Wednesday, September 03, 2008

Frenchman Admits The Obvious

For generations, the French have fiercely guarded their language against the horreurs anglais.

But France's education minister yesterday admitted for the first time that the secret to success is speaking better English.

Xavier Darcos claimed poor English is now a 'handicap' because all international business is conducted in the language, and said French schools would offer extra lessons during the holidays.

He also admitted that, because of globalisation, very few people outside France will being able to speak French in the future.
Daily Mail link

There's nothing wrong with learning to speak French, but as far as "international" languages go, it's a language of the past.

When I was in high school I took German. Nothing wrong with that, and practically, it's probably of less utility than French. Nothing wrong with that, either--I think we should offer more languages in schools, not fewer. But it's nice to see a Frenchman acknowledge what so many others refuse to--that English is, for the time being, the international language.

And in the United States, it's the language of opportunity and success.


Bill Chapman said...

I would like to argue the case for Esperanto as the international language. It is a planned language which belongs to no one country or group of states.

Take a look at

Esperanto works! I've used it in speech and writing in a dozen countries over recent years.

Darren said...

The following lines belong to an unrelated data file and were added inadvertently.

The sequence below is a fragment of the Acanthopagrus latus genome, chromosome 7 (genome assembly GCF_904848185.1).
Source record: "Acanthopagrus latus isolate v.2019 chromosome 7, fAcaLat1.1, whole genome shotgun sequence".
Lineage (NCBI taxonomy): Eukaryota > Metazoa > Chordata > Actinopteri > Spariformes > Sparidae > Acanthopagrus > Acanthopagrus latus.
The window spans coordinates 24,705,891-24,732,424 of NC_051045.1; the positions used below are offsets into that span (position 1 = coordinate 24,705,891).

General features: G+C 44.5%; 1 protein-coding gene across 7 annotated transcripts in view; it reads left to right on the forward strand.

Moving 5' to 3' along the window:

I've looked at Esperanto and don't like it--but that's just one opinion.

Wishing is one thing, reality is another. English is the language of opportunity, and not just in the English-speaking countries.

Anonymous said...

"I would like to argue the case for Esperanto as the international language."

One can argue that Esperanto *should* be the international language. One cannot argue that it *IS* *the* international language. It isn't. Business and science use English. As does the educated populace in larger cities all over the world.

"Esperanto works! I've used it in speech and writing in a dozen countries over recent years."

I have no doubt that it 'works' in the narrow sense that it has a vocabulary and a grammar. In that sense, Middle Egyptian works, too. As does Latin. And many other designed languages.

It does not, however, 'work' in the sense that it can be used to communicate with many other people from all over the world.

Go to Stockholm speaking nothing but English. You'll get along fine. Same with Paris (yep, Paris!). You can get by with only English in Athens, and Bangalore and Chennai and Singapore. I don't know about Tokyo or Shanghai. I suspect that English works less well in rural areas of Sweden and India, etc.

No, not everyone in these large cities speaks English, but enough do that one can get by just fine.

But ... the same cannot be said for Esperanto. Go to Stockholm speaking only Esperanto and it will be much harder to get around than if you speak English. Same for Paris and Athens and ...

Scientific journals tend to be in English, not Esperanto.

Movies that are shown all over the world tend to be in English, not Esperanto.

Just the way things are.

Won't be changing anytime soon.

Mark Roulo

Ellen K said...

Wow, I guess Charles DeGaulle really is dead.

Brian Barker said...

Hi Darren.

Sorry to say so, but your comments smack of xenophobia. I live in England, and not even the England soccer manager speaks English!

However within a short period of 121 years Esperanto is now placed within the top 100 languages, out of 6,000 worldwide according to the CIA factbook. It it the 17th most used language by Wikipedia, and it is in active use by Facebook and Skype.

Solid arguments for Esperanto can be seen on the Youtube video, by Professor Piron, a former translator at the United Nations.

If you have time please check

Darren said...

If you think my dismissal of Esperanto is "xenophobic", then, in the immortal (paraphrased) words of Inigo Montoya, "I do not think it means what you think it means."

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